Post date: February 12, 2003 -- 10:30 a.m.
The Harvard Law Review has announced that second-year student Daniel B. Kirschner has been chosen as its 117th President. Kirschner was elected from a slate of eight candidates after eleven hours of debate.
"Daniel's integrity, intellect, and outstanding work as an editor have earned him great respect from his peers," said outgoing Law Review President Bert Huang. "I am happy that the Review will have such committed and thoughtful leadership."
Kirschner, a native of San Francisco, graduated magna cum laude from Harvard College in 1999 with an A.B. in English and American Literature and Language. At Harvard, he won a Thomas T. Hoopes Prize for outstanding scholarly work for his senior thesis, "Phantoms: A Novel." Before coming to the law school, Kirschner spent two years working as a technology consultant in the Boston area. This past summer, he interned in the criminal division of the United States Attorney's Office for the Southern District of New York.
"Bert and his class have done a tremendous job," Kirschner said. "I have the great fortune and honor of working with an immensely talented group of editors. The Law Review is an institution with a 116-year tradition of excellence in legal scholarship. With the tremendous abilities and commitment of our editors, we will be able to carry that tradition forward."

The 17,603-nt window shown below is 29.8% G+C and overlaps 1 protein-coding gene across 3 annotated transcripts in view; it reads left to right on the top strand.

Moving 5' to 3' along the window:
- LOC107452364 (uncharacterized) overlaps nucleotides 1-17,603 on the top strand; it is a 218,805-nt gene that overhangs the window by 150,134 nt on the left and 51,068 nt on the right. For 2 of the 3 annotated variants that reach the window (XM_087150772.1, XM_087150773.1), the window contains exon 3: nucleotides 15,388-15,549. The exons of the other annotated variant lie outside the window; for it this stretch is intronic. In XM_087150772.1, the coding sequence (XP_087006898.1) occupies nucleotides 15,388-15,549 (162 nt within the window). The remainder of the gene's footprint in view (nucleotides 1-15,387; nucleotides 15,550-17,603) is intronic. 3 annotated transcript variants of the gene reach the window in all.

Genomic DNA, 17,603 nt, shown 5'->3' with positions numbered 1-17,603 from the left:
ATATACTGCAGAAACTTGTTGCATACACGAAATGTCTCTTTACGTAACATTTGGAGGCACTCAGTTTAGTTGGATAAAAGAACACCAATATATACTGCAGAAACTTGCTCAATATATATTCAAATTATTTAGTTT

Among the achievements during Huang's year as president were the Fall Supreme Court forum and the upcoming Spring symposium on the privitization of public institutions. The review has also begun planning for a symposium marking the 50th anniversary of the 1954 Brown v. Board of Education decision.
The year's volume features, among other works, a critically acclaimed Supreme Court issue featuring pieces by President Aharon Barak of the Israeli Supreme Court and Harvard Law School Professor Charles Fried, a colloquy regarding gerrymandering by Professors Samuel Issacharoff and Nathaniel Persily, and a meditation on the slippery slope by Professor Eugene Volokh. In the area of student writing, the volume includes notes and comments on topics ranging from family law to trademark.
The Harvard Law Review, an entirely student-edited journal founded in 1887 by future Supreme Court Justice Louis D. Brandeis, has the largest circulation of any law journal in the world.